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Making waves: Sailor shows Spirit of Hong Kong in bid to reach Rio Paralympics

Wheelchair user and sailor Foo Yue-wai's can-do spirit has seen him nominated for the Overcoming Personal Challenge Award of this year’s Spirit of Hong Kong Awards.

Foo Yue-wai at the Hebe Haven Yacht Club, near Sai Kung. Photo: Jonathan Wong
For years, insurance salesman Foo Yue-wai could only dream of learning how to sail. A wheelchair user for more than a decade because of polio stemming from childhood, he decided to pursue that dream by teaming up with Sailability, a charity that provides boats and training for people with disabilities to get out on the water.

Foo, 43, showed such initial talent that within the first year of sailing he was representing Hong Kong internationally. He’s now hoping to qualify for the Paralympic Games in Rio de Janeiro next year. It’s for this can-do spirit that he’s been nominated for the Overcoming Personal Challenge Award of this year’s Spirit of Hong Kong Awards, organised by the .

“It’s a sense of freedom,” Foo says. “It’s just so relaxing and enjoyable. You’re out there close to nature; it’s such a good feeling with the waves and the wind, the sun on my face.”

Already an accomplished pistol shooter, who had represented Hong Kong internationally, Foo’s competitive nature, combined with the discipline to keep calm under pressure, helped him to become a high-calibre sailor in a relatively short time.

You can have had a bad day, yet once you feel the wind and the waves, it makes you feel so positive
Foo Yue-wai

“I want to encourage more people [with disabilities] to do this because you can really release the pressure,” says Foo, whose 13-year-old son also volunteers at Hebe Haven Yacht Club, near Sai Kung. “You can have had a bad day, yet once you feel the wind and the waves, it makes you feel so positive.”

Foo admits that he found sailing difficult, physically and mentally, when he first started. “Because I have no power in my legs, everything I do has to be with my arms and hands, how to control the speed and the steering.”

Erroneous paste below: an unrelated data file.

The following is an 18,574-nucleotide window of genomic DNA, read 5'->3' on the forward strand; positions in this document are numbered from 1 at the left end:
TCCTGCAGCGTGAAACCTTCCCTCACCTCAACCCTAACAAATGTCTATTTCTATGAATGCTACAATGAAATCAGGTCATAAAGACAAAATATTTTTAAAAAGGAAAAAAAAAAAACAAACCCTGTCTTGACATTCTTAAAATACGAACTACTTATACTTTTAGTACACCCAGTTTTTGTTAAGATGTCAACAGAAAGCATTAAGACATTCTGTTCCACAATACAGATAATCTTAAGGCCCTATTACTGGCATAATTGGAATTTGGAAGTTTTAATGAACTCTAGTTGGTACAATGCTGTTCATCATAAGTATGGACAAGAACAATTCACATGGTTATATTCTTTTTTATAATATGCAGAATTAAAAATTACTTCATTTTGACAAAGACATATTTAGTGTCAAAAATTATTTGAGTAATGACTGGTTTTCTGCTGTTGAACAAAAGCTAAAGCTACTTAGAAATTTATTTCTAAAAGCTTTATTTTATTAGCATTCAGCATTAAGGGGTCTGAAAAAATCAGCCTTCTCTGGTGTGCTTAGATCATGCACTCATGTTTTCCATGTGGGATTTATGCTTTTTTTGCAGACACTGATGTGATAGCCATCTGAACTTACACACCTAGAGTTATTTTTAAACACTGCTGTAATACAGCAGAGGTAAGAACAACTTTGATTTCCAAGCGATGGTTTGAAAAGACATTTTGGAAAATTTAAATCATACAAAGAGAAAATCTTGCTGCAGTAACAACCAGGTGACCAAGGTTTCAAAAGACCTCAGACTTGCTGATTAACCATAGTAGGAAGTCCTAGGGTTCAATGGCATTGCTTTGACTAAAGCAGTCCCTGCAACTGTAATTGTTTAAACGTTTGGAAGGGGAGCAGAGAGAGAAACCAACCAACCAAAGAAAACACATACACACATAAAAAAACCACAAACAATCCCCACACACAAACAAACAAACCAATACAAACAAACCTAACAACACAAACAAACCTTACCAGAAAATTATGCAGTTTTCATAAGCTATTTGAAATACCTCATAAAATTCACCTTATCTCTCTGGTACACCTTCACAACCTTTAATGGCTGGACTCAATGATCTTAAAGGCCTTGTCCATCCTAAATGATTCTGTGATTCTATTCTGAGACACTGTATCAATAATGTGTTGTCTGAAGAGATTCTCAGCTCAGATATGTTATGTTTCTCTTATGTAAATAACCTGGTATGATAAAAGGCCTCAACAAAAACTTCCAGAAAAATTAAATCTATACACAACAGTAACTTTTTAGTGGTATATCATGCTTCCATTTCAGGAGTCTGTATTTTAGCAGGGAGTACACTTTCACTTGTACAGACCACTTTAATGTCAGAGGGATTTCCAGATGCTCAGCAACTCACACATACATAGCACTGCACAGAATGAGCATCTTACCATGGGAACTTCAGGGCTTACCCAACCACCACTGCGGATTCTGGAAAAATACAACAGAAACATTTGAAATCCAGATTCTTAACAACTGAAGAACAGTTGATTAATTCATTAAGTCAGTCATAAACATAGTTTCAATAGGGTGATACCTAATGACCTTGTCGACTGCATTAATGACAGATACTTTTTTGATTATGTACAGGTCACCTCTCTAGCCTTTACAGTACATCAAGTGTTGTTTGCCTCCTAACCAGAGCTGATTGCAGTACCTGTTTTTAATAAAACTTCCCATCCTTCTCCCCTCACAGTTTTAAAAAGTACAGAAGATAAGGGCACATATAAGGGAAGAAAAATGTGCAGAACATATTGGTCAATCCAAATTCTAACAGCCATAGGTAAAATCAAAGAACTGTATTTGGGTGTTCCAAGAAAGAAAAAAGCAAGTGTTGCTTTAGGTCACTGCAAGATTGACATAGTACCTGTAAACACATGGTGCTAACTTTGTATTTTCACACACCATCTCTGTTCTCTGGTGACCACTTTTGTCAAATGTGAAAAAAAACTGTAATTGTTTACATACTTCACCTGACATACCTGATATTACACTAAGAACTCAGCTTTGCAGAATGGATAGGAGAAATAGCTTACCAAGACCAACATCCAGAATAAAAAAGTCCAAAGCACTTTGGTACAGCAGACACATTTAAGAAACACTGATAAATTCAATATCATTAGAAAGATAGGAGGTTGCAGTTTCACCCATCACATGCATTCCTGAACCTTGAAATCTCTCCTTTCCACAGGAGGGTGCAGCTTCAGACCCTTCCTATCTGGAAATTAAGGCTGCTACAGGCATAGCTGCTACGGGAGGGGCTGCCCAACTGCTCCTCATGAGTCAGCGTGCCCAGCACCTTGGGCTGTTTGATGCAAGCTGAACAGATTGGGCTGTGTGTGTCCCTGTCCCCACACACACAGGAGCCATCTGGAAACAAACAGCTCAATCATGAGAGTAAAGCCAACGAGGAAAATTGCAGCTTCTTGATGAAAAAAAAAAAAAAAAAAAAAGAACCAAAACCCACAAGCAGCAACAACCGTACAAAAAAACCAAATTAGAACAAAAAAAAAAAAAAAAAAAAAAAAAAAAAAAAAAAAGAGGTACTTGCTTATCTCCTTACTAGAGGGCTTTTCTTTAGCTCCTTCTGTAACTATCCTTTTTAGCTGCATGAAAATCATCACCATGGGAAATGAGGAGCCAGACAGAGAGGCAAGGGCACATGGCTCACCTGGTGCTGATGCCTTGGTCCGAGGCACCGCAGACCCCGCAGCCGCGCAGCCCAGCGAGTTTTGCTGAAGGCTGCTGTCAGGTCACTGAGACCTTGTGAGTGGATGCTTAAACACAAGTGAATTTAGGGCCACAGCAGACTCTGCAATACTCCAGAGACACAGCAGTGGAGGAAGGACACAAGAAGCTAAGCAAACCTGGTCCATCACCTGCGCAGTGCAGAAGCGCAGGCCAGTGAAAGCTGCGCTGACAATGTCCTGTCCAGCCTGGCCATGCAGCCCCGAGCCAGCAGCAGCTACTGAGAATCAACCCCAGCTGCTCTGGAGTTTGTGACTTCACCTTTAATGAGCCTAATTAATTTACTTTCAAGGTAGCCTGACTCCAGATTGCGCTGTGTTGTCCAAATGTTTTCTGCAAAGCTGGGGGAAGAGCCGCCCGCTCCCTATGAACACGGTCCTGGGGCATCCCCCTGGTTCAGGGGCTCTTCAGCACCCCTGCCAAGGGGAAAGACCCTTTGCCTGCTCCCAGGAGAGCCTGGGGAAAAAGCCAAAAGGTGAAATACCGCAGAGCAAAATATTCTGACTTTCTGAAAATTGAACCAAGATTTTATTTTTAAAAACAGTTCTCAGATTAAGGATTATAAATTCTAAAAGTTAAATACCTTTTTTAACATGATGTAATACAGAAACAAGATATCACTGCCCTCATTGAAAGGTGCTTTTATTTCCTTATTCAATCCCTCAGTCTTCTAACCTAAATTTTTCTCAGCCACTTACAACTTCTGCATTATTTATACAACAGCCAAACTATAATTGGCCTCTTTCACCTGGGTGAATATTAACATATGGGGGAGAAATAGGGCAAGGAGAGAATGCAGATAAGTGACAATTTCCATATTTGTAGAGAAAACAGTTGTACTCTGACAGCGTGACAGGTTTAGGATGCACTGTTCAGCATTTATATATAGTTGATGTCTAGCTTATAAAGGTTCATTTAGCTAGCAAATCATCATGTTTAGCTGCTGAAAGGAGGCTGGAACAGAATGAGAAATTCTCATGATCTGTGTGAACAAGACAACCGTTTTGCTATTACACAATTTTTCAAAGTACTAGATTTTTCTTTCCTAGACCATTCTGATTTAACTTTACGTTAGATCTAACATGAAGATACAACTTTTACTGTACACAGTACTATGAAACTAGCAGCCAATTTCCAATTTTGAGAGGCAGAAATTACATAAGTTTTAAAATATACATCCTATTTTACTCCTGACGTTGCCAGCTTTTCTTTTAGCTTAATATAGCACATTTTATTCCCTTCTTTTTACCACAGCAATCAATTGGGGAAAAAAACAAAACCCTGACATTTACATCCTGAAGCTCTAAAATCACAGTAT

Kay Rawbone, who set up Sailability with husband Michael, was impressed with how fast Foo grasped the essentials.

“They all treat it as an extreme sport,” she says of Foo and his fellow athletes. “He never moans, he always has a smile and he’s really competitive. And he’s just so enthusiastic.”

Rawbone goes on to explain how in March, Foo had a three-day sailing event on Lamma, but got up at 4.30am to take part in the wheelchair race at the Hong Kong Marathon before heading back over to Lamma for a day of competition on the water. “I don’t know many able-bodied people who’d do that,” she says.

Foo understands the tides, wind direction and mechanisms of sailing, she says, and trainers could see early on that he was a natural. With only 10 months of training he won a bronze model at the Asian Para Games in Incheon, South Korea last year.

Foo, who lives with his family in Ho Man Tin, trains and sails three days a week at Hebe Haven. That’s where the Rawbones began with two sailing boats to start a “fleet” which has now expanded to 20 through donations from organisations, corporations and charity campaigns such as Operation Santa Claus, co-organised by the and RTHK.

Each costing HK$150,000, the one-man racing boats are modified by an Australian company for use by the disabled. In Foo’s case the boat has to be designed so that it’s fully controlled by his hands. The boats are also designed so they don’t tip over easily, and they’re accompanied by safety vessels in case of accidents.

“Sometimes we’ve rolled over,” Foo laughs. “So then the safety boat just comes along to help me.”

After realising his sailing dream, he wants to share it with others.

“I want to encourage more people [with disabilities] to experience this,” he says. “If you’re feeling sad, getting out on the water makes you feel so …” he finishes the sentence with an air punch and grins.